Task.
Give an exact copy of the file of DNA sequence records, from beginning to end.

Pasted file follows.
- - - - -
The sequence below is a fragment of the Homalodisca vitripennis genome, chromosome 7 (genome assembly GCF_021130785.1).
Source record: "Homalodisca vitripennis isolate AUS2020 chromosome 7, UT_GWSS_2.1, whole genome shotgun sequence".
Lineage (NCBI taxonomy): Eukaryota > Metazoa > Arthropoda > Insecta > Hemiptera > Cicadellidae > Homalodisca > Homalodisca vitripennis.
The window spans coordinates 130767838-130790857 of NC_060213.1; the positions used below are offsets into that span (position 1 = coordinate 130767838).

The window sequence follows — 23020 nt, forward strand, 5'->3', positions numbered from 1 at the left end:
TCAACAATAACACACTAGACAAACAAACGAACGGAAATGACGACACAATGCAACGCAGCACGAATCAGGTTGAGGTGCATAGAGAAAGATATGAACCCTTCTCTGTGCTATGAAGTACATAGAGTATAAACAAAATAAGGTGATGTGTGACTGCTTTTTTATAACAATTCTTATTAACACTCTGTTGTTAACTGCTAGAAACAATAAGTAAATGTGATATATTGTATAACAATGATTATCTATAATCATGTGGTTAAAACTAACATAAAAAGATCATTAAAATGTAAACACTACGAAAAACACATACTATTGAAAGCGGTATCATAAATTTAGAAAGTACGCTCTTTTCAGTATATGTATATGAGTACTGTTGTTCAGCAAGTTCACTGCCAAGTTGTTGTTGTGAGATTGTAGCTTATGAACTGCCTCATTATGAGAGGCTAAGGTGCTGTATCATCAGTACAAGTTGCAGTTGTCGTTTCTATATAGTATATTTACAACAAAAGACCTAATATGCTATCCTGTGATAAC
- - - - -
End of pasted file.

The sequence below is a fragment of the Homalodisca vitripennis genome, chromosome 7 (genome assembly GCF_021130785.1).
Source record: "Homalodisca vitripennis isolate AUS2020 chromosome 7, UT_GWSS_2.1, whole genome shotgun sequence".
Lineage (NCBI taxonomy): Eukaryota > Metazoa > Arthropoda > Insecta > Hemiptera > Cicadellidae > Homalodisca > Homalodisca vitripennis.
The window spans coordinates 130767838-130790857 of NC_060213.1; the positions used below are offsets into that span (position 1 = coordinate 130767838).

The window sequence follows — 23020 nt, forward strand, 5'->3', positions numbered from 1 at the left end:
TCAACAATAACACACTAGACAAACAAACGAACGGAAATGACGACACAATGCAACGCAGCACGAATCAGGTTGAGGTGCATAGAGAAAGATATGAACCCTTCTCTGTGCTATGAAGTACATAGAGTATAAACAAAATAAGGTGATGTGTGACTGCTTTTTTATAACAATTCTTATTAACACTCTGTTGTTAACTGCTAGAAACAATAAGTAAATGTGATATATTGTATAACAATGATTATCTATAATCATGTGGTTAAAACTAACATAAAAAGATCATTAAAATGTAAACACTACGAAAAACACATACTATTGAAAGCGGTATCATAAATTTAGAAAGTACGCTCTTTTCAGTATATGTATATGAGTACTGTTGTTCAGCAAGTTCACTGCCAAGTTGTTGTTGTGAGATTGTAGCTTATGAACTGCCTCATTATGAGAGGCTAAGGTGCTGTATCATCAGTACAAGTTGCAGTTGTCGTTTCTATATAGTATATTTACAACAAAAGACCTAATATGCTATCCTGTGATAAC